Some people are returning to their lakeside cabins in South Dakota only to find a spring surprise of frozen pipes. Last fall, many of them shut off their water before leaving the state for warmer climates. But the long stretch of cold weather has taken a toll on cabins that have sat empty through the winter.
Snowbirds are making their spring migration back to Lake Poinsett. And some of the earliest birds are regretting having arrived in the midst of the cold weather they had hoped to avoid over the winter.
"Come back at the end of February and boy, it's just been the pits since. So, pretty glad that we weren't here the whole winter. The folks that have been have really had enough of it by this time," Lake Poinsett homeowner Bill Intermill said.
And it could be a harrowing homecoming for cabin owners who are still down south. Arlington-based Kingbrook Rural Water is peering deep below ground inside meter pits to check on cold-weather damage. Frozen pipes that burst could send water into the vacant homes.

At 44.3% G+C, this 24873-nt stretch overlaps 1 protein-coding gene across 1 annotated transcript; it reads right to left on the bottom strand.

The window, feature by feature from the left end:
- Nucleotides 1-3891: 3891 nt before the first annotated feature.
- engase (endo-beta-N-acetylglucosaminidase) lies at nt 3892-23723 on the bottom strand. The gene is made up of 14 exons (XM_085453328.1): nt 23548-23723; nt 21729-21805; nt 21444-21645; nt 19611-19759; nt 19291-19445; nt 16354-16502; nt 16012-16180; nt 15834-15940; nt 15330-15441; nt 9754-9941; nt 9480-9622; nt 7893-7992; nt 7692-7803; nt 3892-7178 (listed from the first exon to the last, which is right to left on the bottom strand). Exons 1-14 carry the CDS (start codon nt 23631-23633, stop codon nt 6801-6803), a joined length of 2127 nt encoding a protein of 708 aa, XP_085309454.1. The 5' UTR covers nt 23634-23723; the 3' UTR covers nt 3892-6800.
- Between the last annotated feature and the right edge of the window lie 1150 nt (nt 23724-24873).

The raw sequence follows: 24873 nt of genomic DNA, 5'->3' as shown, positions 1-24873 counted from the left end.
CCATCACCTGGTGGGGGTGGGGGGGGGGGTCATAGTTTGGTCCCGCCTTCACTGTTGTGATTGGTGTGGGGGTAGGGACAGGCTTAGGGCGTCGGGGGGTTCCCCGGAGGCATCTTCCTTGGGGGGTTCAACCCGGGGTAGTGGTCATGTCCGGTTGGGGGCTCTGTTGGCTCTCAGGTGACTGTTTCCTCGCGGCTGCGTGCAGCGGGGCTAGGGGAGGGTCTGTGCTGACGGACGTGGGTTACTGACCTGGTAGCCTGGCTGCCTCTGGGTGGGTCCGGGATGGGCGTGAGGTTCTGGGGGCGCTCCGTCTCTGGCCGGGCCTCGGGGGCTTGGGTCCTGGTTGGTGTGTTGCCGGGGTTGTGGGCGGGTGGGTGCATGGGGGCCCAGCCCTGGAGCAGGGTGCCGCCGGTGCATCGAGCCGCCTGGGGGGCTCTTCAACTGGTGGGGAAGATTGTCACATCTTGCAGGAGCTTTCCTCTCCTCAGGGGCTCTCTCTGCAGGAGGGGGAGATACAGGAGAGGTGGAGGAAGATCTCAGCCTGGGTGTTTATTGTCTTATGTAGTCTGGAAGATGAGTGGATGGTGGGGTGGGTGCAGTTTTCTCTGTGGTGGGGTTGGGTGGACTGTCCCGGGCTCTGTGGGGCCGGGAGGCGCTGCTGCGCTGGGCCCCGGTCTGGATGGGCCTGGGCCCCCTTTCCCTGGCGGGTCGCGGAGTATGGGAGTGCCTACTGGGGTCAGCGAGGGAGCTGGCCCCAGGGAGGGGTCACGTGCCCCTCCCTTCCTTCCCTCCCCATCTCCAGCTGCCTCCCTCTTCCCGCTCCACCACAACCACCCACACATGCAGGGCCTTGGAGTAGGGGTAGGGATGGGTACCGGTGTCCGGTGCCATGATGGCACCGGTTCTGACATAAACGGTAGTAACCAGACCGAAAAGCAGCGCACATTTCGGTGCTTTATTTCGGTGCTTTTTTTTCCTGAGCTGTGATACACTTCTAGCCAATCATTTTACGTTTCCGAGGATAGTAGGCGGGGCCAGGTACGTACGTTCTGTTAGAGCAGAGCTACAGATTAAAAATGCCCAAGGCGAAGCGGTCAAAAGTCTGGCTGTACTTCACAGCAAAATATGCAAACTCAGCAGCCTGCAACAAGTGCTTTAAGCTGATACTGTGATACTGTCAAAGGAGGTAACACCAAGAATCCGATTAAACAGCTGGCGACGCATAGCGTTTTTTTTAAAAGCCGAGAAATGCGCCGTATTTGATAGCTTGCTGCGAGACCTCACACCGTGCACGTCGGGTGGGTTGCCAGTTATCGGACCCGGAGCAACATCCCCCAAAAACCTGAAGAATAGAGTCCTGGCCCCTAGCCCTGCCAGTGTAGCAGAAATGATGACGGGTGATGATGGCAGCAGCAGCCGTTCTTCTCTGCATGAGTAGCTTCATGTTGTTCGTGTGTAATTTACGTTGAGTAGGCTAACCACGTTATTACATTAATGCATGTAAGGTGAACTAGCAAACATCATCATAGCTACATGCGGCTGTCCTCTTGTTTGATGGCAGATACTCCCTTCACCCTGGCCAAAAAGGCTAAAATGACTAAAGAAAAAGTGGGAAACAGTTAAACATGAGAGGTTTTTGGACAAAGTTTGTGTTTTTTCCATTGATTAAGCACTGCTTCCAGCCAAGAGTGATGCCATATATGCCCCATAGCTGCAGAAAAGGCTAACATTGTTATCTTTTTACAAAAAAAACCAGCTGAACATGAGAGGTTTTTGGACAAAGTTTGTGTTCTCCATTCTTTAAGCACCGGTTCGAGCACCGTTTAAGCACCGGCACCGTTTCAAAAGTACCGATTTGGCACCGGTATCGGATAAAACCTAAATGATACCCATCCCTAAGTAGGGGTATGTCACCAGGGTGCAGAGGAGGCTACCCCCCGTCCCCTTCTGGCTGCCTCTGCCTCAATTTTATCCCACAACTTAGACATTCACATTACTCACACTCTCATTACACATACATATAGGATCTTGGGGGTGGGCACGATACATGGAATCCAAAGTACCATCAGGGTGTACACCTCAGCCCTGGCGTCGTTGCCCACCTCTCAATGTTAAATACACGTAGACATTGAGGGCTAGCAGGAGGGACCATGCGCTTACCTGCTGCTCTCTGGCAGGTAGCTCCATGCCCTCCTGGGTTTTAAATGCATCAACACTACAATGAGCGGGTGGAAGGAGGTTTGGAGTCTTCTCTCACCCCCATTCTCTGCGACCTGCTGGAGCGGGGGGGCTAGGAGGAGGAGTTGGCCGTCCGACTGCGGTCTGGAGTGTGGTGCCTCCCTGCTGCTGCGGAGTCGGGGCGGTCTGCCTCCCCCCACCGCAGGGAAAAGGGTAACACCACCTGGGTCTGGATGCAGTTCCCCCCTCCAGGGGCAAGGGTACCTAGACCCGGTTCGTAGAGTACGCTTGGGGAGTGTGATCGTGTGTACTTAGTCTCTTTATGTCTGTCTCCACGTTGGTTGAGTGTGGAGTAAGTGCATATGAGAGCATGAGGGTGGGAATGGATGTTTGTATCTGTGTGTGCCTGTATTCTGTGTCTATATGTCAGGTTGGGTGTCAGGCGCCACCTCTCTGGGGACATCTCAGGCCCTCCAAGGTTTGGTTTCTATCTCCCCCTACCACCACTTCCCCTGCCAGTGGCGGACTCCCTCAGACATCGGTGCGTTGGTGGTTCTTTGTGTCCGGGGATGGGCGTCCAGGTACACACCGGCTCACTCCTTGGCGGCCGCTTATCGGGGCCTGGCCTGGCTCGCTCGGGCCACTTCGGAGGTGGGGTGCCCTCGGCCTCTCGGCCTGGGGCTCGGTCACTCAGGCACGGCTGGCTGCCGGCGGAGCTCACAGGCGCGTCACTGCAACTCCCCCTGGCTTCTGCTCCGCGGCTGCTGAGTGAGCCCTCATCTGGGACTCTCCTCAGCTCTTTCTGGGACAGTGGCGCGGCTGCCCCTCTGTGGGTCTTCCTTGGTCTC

"And depending on which component happens to break, it can leak anywhere from 5 to ten to 25-30-35 gallons a minute. And that's a lot of water in a hurry," Steve Norgaard of Kingbrook Rural Water said.
Kingbrook Rural Water has already found more than two-dozen homes with frozen pipes. Bill Intermill is glad his place isn't one of them.
"The concern, of course with everybody this year, is that frost line going so deep and dumping down in there and freezing things up," Intermill said.
The threat of frozen pipes won't go away even with a spring thaw.
"When you've got frost in some areas that's hard, frost in other areas that's close to it that's soft, the pipe is going to shift and it's going to start snapping the water mains. So we've got that to look forward to, too," Norgaard said.
Homeowners who've returned early to Poinsett are keeping an eye on their absent neighbor's property for any signs of pipe problems.
"You don't want to come home to a house full of water," Intermill said.
Kingbrook Rural Water wants homeowners about to return to Lake Poinsett to give them at least three-days notice for inspectors to check the pipes before the water gets turned back on.